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April 3, 2020 updates for the Census 2020 Hard to Count map


Census Day Bump in Response Rates; Your Data Questions Answered

#CensusDay2020 was a success! Congratulations to the many individuals and census stakeholder organizations across the country who helped get the word out on April about the importance of filling out the 2020 Census questionnaire, and filling it out online, by phone, or mail on your own to avoid a knock at your door later from a census taker whose job is to count you in person. The effort was coordinated by Census Counts 2020 and many other civil rights organizations and philanthropic foundations supporting their efforts.

These groups had to quickly shift and completely transform their Get Out the Count strategies and tactics in the face of the COVID-19 outbreak, to switch from activities relying on large crowds and in-person contact, to an outreach effort focused almost solely on social media, phone calls, and texting.

And it was a success! The chart below visualizes the impact. Leading up to Census Day, the national self-response rate had been increasing slowly, growing between 1 and 2 percentage points per day (it started at 14.1% when the rates were first published on March 20). The national rate that was published on April 1 was 38.4%. But the rate published yesterday, reflecting all the online, phone, and perhaps even some mailed responses from Census Day, was 41.3% — almost a 3 percentage point increase from the day before. This was good news, especially since the daily 2020 rates were not increasing as quickly as they did during the 2010 Census.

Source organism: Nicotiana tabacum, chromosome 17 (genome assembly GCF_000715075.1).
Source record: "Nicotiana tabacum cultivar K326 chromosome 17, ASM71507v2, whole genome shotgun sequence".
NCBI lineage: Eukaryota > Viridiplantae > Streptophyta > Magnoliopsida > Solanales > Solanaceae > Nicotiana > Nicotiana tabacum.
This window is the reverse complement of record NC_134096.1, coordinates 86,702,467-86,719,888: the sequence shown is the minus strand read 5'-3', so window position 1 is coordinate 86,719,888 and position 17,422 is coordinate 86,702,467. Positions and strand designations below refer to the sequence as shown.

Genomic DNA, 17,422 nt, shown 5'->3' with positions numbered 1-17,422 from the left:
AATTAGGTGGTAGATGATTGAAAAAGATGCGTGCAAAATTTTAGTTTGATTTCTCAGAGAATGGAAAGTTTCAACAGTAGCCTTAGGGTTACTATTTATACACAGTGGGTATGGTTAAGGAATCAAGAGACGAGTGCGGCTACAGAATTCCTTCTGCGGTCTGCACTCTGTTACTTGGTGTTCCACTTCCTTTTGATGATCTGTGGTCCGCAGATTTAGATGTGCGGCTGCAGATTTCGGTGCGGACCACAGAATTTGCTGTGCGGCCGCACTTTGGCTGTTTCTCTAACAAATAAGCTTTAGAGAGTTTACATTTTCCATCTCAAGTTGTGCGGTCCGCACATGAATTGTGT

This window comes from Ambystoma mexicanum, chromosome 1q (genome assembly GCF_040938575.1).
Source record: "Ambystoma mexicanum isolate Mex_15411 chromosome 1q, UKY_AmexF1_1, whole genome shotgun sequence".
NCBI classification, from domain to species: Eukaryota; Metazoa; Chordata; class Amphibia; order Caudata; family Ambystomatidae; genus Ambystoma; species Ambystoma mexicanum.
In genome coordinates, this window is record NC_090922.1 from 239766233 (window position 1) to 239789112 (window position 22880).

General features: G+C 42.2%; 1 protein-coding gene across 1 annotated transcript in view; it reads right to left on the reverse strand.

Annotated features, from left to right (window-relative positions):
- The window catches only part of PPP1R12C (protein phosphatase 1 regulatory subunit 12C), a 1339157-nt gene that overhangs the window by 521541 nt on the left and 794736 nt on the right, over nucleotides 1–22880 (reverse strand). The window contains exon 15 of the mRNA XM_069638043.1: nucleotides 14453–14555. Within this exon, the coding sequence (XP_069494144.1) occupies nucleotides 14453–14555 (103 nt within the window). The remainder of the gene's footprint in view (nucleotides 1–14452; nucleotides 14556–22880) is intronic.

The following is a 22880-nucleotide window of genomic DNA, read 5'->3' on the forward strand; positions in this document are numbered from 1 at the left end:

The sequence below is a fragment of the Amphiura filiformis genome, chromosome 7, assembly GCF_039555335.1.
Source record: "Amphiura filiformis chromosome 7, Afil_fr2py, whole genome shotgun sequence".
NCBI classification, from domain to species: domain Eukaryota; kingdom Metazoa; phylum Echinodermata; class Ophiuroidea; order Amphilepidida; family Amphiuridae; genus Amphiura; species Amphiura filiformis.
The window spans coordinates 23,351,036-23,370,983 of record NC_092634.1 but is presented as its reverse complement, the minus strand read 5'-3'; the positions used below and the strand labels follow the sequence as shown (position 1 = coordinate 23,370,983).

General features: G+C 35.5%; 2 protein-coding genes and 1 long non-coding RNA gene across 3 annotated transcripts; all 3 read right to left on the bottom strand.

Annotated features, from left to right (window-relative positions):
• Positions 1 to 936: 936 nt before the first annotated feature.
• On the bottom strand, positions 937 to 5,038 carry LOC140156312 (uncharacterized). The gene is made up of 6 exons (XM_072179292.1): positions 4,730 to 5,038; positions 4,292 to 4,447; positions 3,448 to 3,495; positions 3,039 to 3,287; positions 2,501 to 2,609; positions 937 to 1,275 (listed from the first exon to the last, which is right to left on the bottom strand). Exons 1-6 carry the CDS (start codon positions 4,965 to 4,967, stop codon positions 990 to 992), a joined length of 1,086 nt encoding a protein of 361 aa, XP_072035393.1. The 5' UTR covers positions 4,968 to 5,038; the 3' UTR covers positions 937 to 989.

Here's the chart showing the increase. Note that most states had an uptick in their rates based on the April 1 responses, reinforcing how widespread the Census Day activities were across the country.